After the holidays, it’s waste not, want not
My husband and I attended a party shortly before Christmas. On the menu were roasted oysters. They were cooked over a fire and dumped on tables outside. There were holes in the tables, and those enjoying the fresh seafood could deposit their shells into the holes in the middle of the tables. They landed in trash cans. (It was a lovely party, by the way, with fried fish, a great salad, dessert and lots of other goodies. Not to mention the great company.)
My husband hates to see anything go to waste. He made a deal with the hosts, and the next morning he was back at their house to collect the trash cans full of oyster shells.
The hosts were probably a little confused, but not surprised. They know my husband and his propensity for collecting stuff that others might consider unwanted. I am sure they were glad they did not have to haul away trash cans full of smelly shells.
My husband took them to the cabin and used them to fill holes in the driveway caused by erosion. I know it may sound crazy, but the shells actually do a good job of filling in the holes, and they do not wash away.
Speaking of waste not, want not, I usually have tons of leftovers after Christmas, but this year was an exception. I don’t know if it was because we fed so many or because my husband is finally learning not to cook too much. It might have been because my older daughter was helping with the cleanup. She doesn’t believe in leftovers and loves to throw away.
Anyway, hating to see anything going to waste, my husband makes me wash and collect margarine and cottage cheese containers. I put them all to good use on Christmas Day. I pulled them out of the cabinet and filled them with leftovers and piled my refrigerator full of mystery containers.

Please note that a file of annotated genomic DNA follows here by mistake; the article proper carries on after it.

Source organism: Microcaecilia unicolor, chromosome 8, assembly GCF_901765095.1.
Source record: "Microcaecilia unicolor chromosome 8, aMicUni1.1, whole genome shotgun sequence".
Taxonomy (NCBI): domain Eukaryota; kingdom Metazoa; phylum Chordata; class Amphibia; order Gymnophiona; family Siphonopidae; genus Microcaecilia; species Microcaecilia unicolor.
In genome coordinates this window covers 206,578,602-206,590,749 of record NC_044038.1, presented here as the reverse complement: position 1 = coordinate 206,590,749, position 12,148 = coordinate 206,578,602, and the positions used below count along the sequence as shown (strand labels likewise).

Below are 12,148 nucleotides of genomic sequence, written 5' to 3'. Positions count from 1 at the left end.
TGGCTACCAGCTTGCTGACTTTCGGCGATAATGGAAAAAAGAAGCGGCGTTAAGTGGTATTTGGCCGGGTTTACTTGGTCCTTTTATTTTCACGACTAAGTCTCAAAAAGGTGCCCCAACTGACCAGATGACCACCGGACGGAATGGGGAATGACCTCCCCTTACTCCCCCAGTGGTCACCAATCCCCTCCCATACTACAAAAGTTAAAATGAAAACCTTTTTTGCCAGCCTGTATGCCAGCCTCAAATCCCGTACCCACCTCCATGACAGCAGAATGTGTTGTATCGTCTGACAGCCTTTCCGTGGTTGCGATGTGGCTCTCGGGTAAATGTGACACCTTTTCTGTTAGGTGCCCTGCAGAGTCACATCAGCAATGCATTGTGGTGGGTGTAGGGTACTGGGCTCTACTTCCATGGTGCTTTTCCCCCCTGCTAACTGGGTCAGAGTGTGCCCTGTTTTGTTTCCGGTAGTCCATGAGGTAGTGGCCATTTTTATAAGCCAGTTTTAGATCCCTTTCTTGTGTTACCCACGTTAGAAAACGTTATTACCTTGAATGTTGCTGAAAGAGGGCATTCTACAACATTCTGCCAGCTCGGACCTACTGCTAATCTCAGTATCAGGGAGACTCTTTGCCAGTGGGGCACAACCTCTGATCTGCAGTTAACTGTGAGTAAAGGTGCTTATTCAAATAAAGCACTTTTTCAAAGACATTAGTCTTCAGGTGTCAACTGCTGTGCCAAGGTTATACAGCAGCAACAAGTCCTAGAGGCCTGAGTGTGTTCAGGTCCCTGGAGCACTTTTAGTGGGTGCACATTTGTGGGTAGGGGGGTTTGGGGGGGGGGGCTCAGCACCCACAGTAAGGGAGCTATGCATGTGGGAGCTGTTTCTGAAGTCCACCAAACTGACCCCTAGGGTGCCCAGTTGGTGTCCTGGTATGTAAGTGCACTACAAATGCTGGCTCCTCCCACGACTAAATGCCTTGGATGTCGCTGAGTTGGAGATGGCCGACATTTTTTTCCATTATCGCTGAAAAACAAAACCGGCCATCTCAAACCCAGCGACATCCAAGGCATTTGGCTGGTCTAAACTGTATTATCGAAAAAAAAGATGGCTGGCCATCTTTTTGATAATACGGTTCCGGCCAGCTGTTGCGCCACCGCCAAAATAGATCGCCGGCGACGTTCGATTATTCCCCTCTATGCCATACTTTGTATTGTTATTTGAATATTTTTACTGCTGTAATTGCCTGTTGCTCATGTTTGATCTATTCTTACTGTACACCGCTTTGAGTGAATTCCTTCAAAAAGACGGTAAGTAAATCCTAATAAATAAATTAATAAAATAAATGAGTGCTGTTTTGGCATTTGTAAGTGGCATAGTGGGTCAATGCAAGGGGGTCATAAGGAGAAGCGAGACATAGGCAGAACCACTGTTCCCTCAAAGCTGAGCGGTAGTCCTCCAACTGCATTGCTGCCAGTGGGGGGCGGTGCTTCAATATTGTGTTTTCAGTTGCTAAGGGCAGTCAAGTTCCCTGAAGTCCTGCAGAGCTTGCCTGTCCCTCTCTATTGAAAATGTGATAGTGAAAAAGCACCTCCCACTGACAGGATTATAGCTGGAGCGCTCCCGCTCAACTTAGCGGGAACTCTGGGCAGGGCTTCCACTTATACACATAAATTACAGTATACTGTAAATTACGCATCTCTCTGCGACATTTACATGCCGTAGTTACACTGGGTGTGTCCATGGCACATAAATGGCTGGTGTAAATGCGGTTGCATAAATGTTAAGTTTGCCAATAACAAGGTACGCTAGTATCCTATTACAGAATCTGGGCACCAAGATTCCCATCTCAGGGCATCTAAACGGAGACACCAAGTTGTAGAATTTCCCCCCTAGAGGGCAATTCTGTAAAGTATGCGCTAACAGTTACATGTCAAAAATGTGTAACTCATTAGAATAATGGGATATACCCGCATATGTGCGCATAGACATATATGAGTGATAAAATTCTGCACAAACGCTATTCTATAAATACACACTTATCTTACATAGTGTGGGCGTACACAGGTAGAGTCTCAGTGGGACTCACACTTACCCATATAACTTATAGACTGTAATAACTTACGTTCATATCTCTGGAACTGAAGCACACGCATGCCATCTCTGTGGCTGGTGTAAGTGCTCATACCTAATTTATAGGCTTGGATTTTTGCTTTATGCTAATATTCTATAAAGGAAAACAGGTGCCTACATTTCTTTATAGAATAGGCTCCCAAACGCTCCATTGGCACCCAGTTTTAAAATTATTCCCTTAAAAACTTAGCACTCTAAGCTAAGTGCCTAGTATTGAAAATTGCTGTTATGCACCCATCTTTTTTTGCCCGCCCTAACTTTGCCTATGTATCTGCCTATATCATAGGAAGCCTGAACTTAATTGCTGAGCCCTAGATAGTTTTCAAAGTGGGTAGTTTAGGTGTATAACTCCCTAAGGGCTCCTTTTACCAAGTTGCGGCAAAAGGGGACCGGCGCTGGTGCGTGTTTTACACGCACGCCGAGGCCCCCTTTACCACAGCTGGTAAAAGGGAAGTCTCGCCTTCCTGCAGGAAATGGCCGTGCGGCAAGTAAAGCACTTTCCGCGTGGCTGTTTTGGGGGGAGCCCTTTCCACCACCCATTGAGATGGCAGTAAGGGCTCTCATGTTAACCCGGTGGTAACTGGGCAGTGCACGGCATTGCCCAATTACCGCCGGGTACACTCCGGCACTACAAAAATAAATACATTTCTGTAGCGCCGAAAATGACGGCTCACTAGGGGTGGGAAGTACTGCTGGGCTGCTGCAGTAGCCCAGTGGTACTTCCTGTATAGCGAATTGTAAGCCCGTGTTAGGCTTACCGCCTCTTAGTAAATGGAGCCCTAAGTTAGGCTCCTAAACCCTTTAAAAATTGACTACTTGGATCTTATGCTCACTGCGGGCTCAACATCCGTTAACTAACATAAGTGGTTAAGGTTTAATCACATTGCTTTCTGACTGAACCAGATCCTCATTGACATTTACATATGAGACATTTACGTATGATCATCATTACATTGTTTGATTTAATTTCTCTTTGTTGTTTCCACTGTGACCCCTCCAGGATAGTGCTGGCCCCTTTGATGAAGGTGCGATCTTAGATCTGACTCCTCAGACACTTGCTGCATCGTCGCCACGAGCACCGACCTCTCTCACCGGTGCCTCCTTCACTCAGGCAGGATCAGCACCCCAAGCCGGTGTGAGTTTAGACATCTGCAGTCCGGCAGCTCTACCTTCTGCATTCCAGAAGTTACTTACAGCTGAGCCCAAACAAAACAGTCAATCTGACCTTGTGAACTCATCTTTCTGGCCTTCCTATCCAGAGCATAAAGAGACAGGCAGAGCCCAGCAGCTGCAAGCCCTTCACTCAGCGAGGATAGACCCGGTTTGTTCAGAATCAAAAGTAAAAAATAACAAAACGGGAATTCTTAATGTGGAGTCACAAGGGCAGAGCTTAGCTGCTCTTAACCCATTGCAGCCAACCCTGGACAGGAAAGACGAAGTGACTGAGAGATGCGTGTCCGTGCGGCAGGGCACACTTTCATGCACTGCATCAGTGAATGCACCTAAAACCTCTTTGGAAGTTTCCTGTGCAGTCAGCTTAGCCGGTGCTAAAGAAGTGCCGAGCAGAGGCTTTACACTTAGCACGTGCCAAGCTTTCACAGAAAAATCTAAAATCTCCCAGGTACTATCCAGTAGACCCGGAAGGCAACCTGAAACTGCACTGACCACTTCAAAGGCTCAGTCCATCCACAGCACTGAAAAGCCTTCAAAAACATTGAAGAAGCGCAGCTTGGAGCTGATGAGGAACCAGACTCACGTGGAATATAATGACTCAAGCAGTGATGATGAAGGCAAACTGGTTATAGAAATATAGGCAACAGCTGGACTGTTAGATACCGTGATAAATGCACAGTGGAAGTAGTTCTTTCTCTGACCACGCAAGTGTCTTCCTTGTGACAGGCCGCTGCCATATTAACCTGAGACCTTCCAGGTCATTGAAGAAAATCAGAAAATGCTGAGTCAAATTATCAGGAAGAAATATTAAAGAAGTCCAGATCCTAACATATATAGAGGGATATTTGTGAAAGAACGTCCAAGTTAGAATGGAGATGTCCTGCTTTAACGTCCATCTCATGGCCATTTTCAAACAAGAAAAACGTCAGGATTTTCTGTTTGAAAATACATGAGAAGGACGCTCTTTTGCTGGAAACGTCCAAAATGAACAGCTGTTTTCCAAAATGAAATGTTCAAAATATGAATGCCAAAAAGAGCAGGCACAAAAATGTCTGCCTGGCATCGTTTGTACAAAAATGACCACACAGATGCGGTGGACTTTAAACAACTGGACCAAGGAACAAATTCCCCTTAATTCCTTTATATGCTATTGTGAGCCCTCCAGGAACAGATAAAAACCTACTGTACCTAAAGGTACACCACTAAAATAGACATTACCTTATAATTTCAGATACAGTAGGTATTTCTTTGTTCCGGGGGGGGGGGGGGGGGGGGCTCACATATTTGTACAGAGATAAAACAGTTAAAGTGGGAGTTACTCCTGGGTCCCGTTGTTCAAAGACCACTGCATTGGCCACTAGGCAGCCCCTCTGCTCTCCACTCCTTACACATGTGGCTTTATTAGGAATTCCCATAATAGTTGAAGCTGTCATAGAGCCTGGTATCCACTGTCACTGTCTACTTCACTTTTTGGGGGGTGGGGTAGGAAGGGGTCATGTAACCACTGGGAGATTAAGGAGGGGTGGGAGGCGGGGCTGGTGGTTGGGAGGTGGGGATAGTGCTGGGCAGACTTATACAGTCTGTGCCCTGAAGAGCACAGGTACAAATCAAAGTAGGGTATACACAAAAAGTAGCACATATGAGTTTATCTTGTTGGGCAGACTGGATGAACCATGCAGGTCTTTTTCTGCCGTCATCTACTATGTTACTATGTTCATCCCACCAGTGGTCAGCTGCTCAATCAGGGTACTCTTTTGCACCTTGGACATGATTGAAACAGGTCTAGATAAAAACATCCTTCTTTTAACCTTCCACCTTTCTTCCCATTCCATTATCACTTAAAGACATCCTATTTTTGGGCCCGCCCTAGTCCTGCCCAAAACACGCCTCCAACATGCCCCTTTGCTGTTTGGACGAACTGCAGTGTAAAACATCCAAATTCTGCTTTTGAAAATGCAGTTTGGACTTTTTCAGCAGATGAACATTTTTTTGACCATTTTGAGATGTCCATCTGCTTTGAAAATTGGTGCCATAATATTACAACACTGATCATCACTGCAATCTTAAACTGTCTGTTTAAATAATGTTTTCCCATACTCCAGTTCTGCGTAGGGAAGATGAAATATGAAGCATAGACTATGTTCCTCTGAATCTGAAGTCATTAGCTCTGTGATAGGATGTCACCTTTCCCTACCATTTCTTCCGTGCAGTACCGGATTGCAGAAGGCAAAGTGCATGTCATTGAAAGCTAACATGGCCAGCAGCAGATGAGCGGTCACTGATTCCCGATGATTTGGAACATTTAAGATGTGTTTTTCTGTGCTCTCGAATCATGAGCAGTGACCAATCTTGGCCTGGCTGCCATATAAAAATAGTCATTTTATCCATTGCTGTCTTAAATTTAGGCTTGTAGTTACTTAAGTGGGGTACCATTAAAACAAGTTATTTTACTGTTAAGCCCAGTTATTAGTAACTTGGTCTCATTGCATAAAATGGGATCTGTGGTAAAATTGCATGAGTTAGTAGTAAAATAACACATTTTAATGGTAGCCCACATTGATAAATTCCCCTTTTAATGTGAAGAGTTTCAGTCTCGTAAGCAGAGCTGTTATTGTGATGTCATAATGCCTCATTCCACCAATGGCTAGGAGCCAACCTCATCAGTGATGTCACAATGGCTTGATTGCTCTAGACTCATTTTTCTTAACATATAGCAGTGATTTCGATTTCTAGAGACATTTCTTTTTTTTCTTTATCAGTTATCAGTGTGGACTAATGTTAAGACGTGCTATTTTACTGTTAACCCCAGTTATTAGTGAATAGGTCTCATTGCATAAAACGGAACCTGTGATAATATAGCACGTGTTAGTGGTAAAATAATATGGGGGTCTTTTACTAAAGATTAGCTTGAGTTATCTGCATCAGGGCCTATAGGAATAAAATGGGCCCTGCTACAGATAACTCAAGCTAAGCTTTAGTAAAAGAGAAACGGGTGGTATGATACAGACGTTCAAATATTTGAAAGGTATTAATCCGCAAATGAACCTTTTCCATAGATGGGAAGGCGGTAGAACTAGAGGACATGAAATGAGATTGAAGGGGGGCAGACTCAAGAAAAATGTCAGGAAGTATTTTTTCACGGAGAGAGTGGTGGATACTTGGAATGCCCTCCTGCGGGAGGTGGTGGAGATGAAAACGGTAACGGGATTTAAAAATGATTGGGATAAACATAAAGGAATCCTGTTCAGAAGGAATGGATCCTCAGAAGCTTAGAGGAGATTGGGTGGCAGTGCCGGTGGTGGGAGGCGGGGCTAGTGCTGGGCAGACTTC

First, it was a good sign that the leftovers fit in those small containers.
Second, it was somewhat annoying in the mornings when I toasted my English muffin and then went searching the refrigerator for margarine. My poor English muffin got cold while I opened container after container, only to find butter peas or cranberry sauce. I usually didn’t get to margarine until the third or fourth try. I also spilled a large dollop of my husband’s very spicy tomato sauce. (Again, waste not, want not. He had a bumper crop of tomatoes this year.)
But finally, it was a good thing because my husband steadily worked his way through those plastic containers, at least until the weekend. I am sure there were at least 10 of them.
It was kind of like eating at the Automat blind. You never knew what was in a container until you opened it. And by then I was so confused I just ate what was in the tub I opened.
I knew we were almost at the end of the Christmas leftovers when I opened a plastic container labeled cottage cheese and, much to my surprise, it was filled with cottage cheese.
My refrigerator is getting pretty bare. He ate at the cabin New Year’s Day, so most of those leftovers are still there. He will bring them home sooner or later.
I am a Yankee and don’t care for boiled greens or even black-eyed peas, so I didn’t grieve about not partaking in the traditional meal for New Year’s Day.
I have washed most of those plastic containers and shoved them into the kitchen cabinets anywhere I can find room. They will stay there and be used occasionally until this summer.
I will clean out my kitchen cabinets and throw out a large portion of those containers. Surreptitiously. My husband would have a heart attack if he actually saw a plastic container or margarine tub in the trash.
But not to worry; they will add up again, and there will be plenty there for Christmas.
Am I the only one who has to hide things in the trash? My husband actually goes through the recycling to make sure I have not thrown away a catalog he wants to keep.
Paula Travis is a retired teacher from the Newton County School System. She can be reached at ptravis@ covnews.com.